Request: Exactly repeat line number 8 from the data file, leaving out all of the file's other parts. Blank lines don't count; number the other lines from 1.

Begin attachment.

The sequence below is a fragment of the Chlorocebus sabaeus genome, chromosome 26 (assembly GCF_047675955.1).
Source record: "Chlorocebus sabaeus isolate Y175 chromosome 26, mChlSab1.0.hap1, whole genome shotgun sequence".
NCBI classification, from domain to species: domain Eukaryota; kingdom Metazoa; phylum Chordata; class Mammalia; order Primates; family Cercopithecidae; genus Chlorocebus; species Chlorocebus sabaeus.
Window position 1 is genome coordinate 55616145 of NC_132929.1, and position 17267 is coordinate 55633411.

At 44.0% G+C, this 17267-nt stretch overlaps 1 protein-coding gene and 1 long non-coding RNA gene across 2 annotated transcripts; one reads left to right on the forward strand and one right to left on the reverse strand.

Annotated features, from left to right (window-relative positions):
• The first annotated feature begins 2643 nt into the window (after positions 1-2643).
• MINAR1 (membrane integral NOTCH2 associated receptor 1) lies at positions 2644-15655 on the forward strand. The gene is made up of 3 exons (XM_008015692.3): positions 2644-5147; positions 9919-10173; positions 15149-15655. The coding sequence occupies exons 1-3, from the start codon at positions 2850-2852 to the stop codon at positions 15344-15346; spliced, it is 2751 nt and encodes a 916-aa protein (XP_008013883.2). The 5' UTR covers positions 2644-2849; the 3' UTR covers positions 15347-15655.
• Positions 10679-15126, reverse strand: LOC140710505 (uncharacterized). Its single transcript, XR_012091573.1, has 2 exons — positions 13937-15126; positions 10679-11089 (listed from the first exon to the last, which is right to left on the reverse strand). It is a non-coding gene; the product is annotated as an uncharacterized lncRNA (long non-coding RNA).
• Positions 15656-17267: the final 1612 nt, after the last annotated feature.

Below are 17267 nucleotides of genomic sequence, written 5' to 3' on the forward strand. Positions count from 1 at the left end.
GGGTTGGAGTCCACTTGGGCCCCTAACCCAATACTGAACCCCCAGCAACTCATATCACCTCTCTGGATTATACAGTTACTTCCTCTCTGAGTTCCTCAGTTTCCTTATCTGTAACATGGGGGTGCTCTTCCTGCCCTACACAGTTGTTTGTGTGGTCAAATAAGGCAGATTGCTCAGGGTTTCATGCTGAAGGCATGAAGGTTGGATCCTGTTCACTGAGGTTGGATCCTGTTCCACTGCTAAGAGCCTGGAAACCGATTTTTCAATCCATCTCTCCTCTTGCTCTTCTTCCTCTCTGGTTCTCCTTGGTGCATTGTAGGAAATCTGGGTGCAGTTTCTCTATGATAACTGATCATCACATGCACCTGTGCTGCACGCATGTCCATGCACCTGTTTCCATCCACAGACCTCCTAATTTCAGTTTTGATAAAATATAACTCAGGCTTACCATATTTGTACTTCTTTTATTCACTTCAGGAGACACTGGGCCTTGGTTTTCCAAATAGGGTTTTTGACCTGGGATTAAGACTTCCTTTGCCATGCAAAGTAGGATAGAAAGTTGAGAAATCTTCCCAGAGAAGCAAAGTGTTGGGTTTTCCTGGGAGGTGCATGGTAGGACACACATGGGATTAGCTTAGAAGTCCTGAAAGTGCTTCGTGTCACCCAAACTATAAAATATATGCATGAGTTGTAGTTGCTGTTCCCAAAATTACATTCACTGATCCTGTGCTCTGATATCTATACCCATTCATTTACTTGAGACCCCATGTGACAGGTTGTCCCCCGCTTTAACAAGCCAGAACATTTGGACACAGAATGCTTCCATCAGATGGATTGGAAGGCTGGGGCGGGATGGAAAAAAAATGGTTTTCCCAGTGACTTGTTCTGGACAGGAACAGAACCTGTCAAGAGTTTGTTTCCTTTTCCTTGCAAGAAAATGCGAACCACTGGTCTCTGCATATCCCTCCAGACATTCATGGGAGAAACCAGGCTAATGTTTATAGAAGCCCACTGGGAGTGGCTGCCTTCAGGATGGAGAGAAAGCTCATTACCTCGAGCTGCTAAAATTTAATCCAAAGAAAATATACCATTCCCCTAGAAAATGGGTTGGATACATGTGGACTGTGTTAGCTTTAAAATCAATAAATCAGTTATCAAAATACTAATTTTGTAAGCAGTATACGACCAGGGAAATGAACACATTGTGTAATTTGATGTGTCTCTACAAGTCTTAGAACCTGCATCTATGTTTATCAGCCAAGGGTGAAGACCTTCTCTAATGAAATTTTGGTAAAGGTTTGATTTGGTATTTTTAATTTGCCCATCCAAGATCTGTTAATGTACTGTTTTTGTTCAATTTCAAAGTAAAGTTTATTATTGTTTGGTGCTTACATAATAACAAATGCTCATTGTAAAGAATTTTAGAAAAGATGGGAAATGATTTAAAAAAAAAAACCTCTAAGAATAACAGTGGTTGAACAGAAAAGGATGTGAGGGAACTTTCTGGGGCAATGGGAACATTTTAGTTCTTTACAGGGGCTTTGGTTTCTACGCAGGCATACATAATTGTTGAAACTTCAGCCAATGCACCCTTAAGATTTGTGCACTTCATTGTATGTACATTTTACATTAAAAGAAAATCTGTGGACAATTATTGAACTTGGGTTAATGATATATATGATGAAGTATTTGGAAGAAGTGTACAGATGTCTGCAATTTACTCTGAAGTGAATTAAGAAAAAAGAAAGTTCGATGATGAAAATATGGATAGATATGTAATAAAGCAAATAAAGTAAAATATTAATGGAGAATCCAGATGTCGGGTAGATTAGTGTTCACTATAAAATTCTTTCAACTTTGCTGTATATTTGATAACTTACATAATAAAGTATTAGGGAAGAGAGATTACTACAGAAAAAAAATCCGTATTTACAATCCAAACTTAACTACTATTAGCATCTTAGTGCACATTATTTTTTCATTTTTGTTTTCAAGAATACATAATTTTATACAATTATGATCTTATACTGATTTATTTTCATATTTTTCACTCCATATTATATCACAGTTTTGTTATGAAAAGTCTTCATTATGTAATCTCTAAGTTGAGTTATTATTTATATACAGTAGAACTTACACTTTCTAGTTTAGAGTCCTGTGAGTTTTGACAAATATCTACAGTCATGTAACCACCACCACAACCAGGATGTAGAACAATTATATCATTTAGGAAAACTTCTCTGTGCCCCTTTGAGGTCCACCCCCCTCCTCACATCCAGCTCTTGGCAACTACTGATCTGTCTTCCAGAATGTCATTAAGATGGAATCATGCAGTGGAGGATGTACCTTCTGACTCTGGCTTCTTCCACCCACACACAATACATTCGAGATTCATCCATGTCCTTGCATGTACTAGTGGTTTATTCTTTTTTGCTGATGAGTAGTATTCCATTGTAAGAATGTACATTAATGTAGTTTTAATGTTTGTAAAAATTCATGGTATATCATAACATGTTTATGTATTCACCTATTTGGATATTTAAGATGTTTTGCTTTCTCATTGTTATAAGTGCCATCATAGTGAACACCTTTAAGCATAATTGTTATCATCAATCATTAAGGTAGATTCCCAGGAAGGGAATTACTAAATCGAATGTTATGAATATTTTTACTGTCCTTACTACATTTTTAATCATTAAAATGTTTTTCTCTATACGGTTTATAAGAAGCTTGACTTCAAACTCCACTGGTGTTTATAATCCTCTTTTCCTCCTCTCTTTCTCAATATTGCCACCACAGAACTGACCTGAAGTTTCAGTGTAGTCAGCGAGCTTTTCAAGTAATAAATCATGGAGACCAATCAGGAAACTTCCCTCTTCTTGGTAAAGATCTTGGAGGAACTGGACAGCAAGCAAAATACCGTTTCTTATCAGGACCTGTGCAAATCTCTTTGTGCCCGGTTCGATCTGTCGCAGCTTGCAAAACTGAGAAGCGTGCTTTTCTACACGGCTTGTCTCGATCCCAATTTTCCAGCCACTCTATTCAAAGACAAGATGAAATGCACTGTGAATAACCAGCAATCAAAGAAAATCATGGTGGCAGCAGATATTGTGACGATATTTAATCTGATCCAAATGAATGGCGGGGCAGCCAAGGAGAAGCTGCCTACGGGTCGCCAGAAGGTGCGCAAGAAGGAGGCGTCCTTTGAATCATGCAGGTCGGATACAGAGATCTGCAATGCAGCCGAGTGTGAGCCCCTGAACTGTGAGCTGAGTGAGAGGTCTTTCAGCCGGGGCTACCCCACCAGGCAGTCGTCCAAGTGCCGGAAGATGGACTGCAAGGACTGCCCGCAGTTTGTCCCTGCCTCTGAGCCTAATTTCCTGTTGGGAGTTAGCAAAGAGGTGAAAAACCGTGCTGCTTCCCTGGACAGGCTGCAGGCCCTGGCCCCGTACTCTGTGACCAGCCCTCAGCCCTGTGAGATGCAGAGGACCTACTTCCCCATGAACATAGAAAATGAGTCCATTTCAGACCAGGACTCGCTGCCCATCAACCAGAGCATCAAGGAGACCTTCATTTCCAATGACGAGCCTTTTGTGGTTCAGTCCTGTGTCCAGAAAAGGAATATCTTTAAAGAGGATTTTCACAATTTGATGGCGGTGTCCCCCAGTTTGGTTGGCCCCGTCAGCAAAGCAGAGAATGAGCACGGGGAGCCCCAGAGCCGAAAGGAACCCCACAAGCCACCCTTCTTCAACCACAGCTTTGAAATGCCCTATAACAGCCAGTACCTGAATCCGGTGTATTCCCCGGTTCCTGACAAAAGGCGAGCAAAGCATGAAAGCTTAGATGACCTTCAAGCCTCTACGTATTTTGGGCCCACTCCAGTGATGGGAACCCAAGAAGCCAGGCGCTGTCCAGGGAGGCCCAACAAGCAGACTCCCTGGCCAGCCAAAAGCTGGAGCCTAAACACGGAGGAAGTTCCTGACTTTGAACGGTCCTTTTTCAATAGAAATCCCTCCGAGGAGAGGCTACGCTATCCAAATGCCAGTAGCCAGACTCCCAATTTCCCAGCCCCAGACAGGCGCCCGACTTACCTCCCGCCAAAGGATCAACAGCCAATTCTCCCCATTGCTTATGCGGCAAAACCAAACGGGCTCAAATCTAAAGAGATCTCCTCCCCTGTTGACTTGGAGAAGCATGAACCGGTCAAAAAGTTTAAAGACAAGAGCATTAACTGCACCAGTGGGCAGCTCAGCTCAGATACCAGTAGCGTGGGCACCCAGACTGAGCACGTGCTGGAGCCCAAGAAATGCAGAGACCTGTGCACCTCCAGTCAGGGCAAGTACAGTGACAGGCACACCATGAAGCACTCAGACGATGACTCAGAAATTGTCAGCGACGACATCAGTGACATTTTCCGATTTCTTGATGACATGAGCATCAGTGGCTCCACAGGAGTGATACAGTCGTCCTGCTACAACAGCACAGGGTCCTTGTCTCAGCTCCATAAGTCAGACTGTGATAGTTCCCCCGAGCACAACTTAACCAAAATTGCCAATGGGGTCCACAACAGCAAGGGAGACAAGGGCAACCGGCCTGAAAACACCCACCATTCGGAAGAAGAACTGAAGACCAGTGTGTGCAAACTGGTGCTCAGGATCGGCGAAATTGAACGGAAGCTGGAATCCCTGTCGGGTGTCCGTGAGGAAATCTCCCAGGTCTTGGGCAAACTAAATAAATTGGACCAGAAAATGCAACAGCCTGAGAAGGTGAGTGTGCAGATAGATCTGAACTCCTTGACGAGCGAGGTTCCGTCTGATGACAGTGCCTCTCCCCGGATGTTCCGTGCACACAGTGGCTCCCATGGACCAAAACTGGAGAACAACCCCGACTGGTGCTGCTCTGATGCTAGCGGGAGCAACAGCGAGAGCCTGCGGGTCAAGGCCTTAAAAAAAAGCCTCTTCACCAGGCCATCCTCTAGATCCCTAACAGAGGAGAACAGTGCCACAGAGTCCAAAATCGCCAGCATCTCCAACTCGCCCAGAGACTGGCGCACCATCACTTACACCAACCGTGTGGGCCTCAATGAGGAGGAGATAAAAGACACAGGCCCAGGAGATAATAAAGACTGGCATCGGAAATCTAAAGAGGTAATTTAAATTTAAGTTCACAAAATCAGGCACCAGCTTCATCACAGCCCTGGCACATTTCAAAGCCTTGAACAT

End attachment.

• MINAR1 (membrane integral NOTCH2 associated receptor 1) lies at positions 2644-15655 on the forward strand. The gene is made up of 3 exons (XM_008015692.3): positions 2644-5147; positions 9919-10173; positions 15149-15655. The coding sequence occupies exons 1-3, from the start codon at positions 2850-2852 to the stop codon at positions 15344-15346; spliced, it is 2751 nt and encodes a 916-aa protein (XP_008013883.2). The 5' UTR covers positions 2644-2849; the 3' UTR covers positions 15347-15655.